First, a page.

Thursday, May 29, 2008

The Newtonian Inevitability of the Past and Present becoming One


Lately I have been thinking a lot about national parks, and I can't think about national parks without thinking about my trips to them with my dad. My dad and I (sometimes accompanied by other family members) have taken several trips to Yellowstone, which now, years later, have sort of run together in my mind, creating an indistinct but overwhelmingly positive nostalgia. Recently, there have been nights when I've been drifting off to sleep, trying to clear my head of apparatus theory and forensic nonsense, and my last thoughts before finally conking out have been of a couple of very vivid locations in national parks. I'm not sure whether they exist at all, or if I've ever been to them, but they're evocative of the general sense of excitement and enjoyment I always felt when we were there.

Once during my youth, I remember driving through the park together, maybe on the way back from dropping one of my illustrious siblings off at college for the year, and we stopped in one of those little towns on the outskirts--perhaps even West Yellowstone--and browsed old arcades filled with buffalo nickels embedded in shiny, foul-smelling wooden furniture. We picked out a white vase with blue and brown swirls around it to bring back to my mom. I remember driving through the parts of the park destroyed by the fire, and my dad commenting on how massive the blazes must have been to reduce entire forests stretching across mountains to charred, Tim-Burton-esque little twigs as far as the eye can see. I remember getting out of the car and having wobbly legs from having sat for hours, then clomping down the wooden boardwalks that crisscross and frame the delicate crust of the seismic areas. We'd talk about how hot the water under the ground was, and how all the sulfur in the air smelled like rotten eggs and then watch the geysers burp up a storm. We were never around Old Faithful for a particularly spectacular eruption, but the moderate rumbles to which I was privy were glorious enough.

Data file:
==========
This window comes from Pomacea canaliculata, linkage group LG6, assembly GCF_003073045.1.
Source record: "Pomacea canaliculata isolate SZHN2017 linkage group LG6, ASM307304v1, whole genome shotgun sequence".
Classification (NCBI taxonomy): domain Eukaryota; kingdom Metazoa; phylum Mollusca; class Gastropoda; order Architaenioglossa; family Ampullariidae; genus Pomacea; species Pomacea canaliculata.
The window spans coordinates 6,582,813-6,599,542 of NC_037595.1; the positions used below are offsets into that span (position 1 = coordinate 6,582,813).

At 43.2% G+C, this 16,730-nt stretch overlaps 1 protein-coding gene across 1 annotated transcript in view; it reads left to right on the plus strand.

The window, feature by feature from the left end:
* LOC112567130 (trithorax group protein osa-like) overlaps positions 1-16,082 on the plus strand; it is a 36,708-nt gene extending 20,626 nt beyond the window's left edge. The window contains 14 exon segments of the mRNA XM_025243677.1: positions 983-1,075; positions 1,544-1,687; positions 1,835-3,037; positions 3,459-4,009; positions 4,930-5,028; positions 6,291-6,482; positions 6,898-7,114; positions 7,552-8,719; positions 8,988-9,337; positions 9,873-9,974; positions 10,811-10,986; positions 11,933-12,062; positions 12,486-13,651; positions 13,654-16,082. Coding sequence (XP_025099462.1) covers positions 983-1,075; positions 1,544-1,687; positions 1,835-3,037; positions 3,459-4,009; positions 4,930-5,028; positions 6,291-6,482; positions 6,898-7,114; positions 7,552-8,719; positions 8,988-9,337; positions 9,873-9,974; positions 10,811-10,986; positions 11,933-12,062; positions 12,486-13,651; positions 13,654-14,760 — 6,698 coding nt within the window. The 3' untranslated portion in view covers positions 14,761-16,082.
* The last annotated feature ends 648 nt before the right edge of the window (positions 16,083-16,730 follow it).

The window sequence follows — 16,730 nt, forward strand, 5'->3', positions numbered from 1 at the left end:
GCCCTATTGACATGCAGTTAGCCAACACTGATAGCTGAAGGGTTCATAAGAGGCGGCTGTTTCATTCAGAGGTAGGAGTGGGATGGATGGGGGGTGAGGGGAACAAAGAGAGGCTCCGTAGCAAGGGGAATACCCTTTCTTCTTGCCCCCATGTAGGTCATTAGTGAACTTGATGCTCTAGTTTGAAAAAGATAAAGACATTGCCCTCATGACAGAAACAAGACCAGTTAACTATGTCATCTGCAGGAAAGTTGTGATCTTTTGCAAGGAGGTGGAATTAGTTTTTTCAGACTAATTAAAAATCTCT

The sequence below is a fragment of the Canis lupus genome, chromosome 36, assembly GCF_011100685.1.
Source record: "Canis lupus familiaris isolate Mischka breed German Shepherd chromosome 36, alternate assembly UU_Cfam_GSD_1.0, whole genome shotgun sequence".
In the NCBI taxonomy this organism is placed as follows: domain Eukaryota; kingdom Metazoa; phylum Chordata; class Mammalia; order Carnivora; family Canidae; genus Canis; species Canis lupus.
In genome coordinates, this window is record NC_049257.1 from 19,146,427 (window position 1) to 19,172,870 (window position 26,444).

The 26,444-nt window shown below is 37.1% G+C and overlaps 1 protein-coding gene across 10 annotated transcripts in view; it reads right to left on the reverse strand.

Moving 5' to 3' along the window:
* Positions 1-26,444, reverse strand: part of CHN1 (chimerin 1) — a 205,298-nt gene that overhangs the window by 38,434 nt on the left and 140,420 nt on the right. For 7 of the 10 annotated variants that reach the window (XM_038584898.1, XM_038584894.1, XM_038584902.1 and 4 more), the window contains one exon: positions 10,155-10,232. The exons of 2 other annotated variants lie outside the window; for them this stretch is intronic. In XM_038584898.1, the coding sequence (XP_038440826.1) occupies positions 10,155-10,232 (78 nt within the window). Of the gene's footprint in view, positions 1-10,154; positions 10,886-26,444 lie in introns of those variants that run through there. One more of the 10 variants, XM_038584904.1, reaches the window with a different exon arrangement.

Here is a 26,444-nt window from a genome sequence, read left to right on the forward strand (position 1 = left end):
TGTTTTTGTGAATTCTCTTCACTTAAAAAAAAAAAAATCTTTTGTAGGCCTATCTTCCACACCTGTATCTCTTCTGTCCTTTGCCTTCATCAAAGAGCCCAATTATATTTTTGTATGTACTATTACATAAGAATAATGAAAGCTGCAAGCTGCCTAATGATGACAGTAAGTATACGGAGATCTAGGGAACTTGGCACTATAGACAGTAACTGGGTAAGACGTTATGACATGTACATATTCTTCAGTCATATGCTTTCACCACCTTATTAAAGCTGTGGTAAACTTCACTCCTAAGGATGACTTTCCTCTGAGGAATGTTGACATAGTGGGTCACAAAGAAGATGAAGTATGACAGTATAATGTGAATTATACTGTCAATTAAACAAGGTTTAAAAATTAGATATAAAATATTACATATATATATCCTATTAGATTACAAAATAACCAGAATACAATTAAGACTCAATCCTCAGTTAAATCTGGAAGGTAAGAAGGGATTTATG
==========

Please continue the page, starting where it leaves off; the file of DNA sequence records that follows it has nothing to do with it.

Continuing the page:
My dad and I had a particularly fun national park trip the first time he picked me up from college--after my freshman year. We drove through southern Utah to go to Arches and Moab and all those other dusty orange parks down there. It was a radically different landscape than either of us were accustomed to, and it was fun to listen to him marvel at the rock formations aloud, telling me how magnificent it all was, and how--since he'd grown up in Delaware--he'd never seen such a sight until he'd moved to the west. We hiked around Fiery Furnace, and looked at rocks that resembled chimneys, and canyons carved out by sudden rainstorms, and arches with curves and dips and all sorts of characteristics that we'd never imagined rocks would have. We took pictures poised at the edge of precipices (my dad and I have a long-standing tradition of being photographed precariously at the edge of monuments and steep drop-offs). In the evenings, we'd eat at diners, go to the drugstore to buy aloe, and head back to the hotel, where my sunburned arms and legs would radiate all night as the air conditioner dripped away.

It was either on that same trip, after we'd seen the parks in Utah, or that same summer on our way to our first annual family-fest (complete with themed t-shirts) that we drove through Yellowstone again. We didn't stop much, but we took in all those glorious sights. I remember driving slowly as buffalo ambled around the car, and enjoying all the varying landscapes going by, from forest to plain, to geyser hotspot, and through the burned forest. I remember holding my discman and listening to Boards of Canada as all of these delights passed before my eyes.
Like I said, we've made numerous trips to and through the parks, and I suppose I could go back and get the record straight of where and when and why we went each time, but really, I have no desire to disentangle each trip from the others. They all mingle together and make me recall a general feeling of wonderment and joy that I got to share with my dad.

2 comments:

emilie said...

meredith a bak. i love this blog. and i love that you did a presentation on benjamin and the arcades. can you please send me the article you wrote? i would be fascinated. i love you my meredith.

Brien said...

Especially living in Las Vegas, a high plane desert valley, I long for the lush greens and morning dew of the north. The sunburned landscape here holds it's own beauty, but as the days- and soon the nights- become dependent upon air conditioning I can't help but feeling like a disadvantaged stranger in a strange land "pining for the fjords"... longing for an annual quota of rain that can't be fulfilled in merely one day. I hope that when we go senile, or when we die, we end up reliving that blurred nostalgia that visits us in our unconscious moments, not to relive but to fully indulge as if it were jamais-vous.

Cheers Mere. B.McCrea